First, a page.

Do you have a cafeteria meal plan at all? Or do you need to strictly rely on your own food? If you are a new vegan and struggling financially, I wouldn't limit myself to just "whole food". For the most part yes it is healthier and tends to be cheaper but it does take time to prepare and effort to plan. As a college student I imagine you are going to be fairly busy and have limited space and time. That said, here are some ideas:
Oats and couscous are two cheaper and healthier whole grains that take little time to prepare. It is literally a matter of adding hot water to a bowl of dry grain and letting it soak a few minutes to get a hot cereal. You can add stuff like bananas, peanut butter, sesame or sunflower seeds, dried fruit, etc. Even canned beans and tomato sauce and some tomatoes with it.
If you can find a good vegan bread or tortillas etc, you can add canned beans over warm bread or in a tortilla with some salsa and leafy greens. Peanut butter and banana sandwiches are very filling too, and I often use fat free refried pinto beans from a can as a spread to go on my morning toast. A tub of hummus is great to keep around for this too, and for raw veggies. Carrots, cauliflower, jicama, raw broccoli are all cheaper vegetables to buy. With a hardy dip/spread they are filling and healthy.
Soy milk tends to be the cheapest of the plant milks (I have found aseptic cartons of soy milk in dollar stores), but any plant milk would be helpful to have around. The smaller shelf stable cartons have about four servings in them and can fit in a mini refrigerator. Sometimes just a warmed glass of plant milk is a nice evening snack.
Bags of roasted sunflower seeds or pumpkin seeds with shell on are also cheaper snacks to have around. I sometimes have those individual boxes of raisins on hand for snacks or to add in hot cereal or a sandwich.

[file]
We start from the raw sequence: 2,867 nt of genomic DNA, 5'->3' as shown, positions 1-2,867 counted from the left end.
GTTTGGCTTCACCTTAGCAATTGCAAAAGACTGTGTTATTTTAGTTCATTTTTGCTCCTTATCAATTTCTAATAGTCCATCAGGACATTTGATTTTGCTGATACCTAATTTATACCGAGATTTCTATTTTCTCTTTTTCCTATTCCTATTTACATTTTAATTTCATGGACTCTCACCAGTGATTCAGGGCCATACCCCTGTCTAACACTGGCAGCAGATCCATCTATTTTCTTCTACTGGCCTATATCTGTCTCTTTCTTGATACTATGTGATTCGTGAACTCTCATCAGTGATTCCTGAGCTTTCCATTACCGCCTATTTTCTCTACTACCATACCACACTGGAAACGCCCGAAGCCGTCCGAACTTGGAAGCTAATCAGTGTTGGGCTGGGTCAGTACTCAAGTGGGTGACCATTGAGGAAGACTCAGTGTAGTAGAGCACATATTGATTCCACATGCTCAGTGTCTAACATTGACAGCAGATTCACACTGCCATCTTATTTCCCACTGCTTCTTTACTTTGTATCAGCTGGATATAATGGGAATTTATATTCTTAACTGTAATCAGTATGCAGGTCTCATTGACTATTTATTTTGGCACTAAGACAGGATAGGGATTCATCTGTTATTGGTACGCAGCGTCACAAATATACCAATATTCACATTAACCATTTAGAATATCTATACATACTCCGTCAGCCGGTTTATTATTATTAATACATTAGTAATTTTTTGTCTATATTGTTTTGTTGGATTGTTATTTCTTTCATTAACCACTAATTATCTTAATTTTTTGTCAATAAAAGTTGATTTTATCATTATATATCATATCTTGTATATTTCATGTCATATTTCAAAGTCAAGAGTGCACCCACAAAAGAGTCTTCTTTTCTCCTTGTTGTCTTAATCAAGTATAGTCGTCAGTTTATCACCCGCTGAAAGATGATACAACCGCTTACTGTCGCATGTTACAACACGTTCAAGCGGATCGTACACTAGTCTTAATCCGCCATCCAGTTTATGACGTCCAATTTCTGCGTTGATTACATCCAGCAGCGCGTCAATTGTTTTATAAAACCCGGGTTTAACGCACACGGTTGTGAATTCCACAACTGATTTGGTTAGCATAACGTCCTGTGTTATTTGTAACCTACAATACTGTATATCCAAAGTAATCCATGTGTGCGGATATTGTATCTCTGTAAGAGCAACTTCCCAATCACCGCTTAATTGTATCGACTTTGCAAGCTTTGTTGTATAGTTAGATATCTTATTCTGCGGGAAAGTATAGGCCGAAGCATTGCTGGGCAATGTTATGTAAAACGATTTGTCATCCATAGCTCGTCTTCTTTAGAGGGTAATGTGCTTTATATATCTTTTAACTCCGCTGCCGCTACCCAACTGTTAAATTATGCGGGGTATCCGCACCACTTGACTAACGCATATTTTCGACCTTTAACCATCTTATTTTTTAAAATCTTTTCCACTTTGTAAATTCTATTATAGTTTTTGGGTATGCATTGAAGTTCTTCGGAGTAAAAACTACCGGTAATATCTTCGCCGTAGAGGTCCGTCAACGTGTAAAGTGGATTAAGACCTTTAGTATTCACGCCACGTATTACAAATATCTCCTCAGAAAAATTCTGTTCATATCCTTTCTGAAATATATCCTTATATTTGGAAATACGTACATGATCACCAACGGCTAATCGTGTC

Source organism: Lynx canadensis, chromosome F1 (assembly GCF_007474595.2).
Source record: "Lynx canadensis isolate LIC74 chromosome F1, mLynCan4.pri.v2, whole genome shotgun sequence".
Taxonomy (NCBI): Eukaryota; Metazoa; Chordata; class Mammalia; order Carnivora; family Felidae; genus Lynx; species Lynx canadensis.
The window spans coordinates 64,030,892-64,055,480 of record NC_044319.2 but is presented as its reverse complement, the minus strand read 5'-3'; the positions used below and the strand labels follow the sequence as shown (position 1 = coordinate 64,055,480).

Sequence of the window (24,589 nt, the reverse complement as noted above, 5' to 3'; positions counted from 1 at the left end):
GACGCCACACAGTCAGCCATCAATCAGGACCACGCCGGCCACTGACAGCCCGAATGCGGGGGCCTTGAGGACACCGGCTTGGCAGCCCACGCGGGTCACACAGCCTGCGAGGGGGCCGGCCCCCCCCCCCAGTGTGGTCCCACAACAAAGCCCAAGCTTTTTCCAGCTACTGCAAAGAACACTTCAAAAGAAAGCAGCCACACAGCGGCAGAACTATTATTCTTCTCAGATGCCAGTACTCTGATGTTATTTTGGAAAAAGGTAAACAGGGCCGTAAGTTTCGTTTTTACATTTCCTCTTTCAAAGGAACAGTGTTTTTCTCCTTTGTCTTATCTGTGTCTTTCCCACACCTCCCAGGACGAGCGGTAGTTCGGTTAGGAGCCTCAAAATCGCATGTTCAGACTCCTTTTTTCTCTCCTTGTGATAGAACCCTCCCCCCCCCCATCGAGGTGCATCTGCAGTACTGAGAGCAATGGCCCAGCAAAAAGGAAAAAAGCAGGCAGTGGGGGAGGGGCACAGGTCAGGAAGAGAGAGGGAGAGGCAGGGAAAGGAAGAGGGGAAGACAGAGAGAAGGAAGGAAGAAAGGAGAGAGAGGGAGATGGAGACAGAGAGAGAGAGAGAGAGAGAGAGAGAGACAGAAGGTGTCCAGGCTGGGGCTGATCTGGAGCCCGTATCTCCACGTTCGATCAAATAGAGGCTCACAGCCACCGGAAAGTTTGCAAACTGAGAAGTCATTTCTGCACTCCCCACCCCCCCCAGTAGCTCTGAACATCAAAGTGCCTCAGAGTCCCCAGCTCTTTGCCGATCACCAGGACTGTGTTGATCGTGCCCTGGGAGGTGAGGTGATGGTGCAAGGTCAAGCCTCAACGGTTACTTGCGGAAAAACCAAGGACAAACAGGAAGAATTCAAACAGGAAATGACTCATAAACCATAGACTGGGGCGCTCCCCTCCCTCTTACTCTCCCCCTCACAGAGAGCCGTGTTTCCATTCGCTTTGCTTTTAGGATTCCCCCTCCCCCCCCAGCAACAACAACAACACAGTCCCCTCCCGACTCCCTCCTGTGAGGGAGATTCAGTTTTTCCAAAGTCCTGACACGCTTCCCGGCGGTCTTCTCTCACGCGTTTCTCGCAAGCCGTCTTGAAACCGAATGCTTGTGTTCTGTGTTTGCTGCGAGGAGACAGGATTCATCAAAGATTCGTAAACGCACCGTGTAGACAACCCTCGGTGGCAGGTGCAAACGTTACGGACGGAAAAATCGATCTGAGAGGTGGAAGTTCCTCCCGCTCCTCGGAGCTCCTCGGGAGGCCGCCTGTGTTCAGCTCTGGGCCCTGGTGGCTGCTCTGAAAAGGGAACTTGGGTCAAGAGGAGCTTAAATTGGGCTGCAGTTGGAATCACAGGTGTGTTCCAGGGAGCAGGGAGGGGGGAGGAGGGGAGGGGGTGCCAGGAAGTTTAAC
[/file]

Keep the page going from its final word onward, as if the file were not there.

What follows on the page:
I like to mash some bananas with canned pure pumpkin and add some blackstrap molasses to it all for breakfast or a snack. I can get two or three servings out of that and the rest keeps in the refrigerator.
I've never tried it, but I have heard you can microwave sweet potato and also russet potatoes to get them soft. I LOVE sweet potato with canned black beans, curry powder and ginger powder, and lightly steamed kale. I can picture adding kale to a bowl of water or vegetable broth in the microwave to get it a little softer and cooked.
Back to sandwiches...sliced tomato, avocado, and ground black pepper is great! If you can get hold of vegan mayo (not cheap but a little goes a long way), I like to mash some chickpeas in a bowl with chopped celery and add some vegan mayo and ground black pepper to make a chickpea salad mix. This goes great in a sandwich. There are many variations of this. Tofu also works for this.
Occasionally stuff like Amy's frozen burritos (the vegan ones) or a cliff bar or larabar will do. Garden salads can be made more hearty with the addition of chickpeas, avocado, nuts/seeds, fresh or dried fruit (oranges keep a long time) etc.
In the end, only kindness matters. - Jewel
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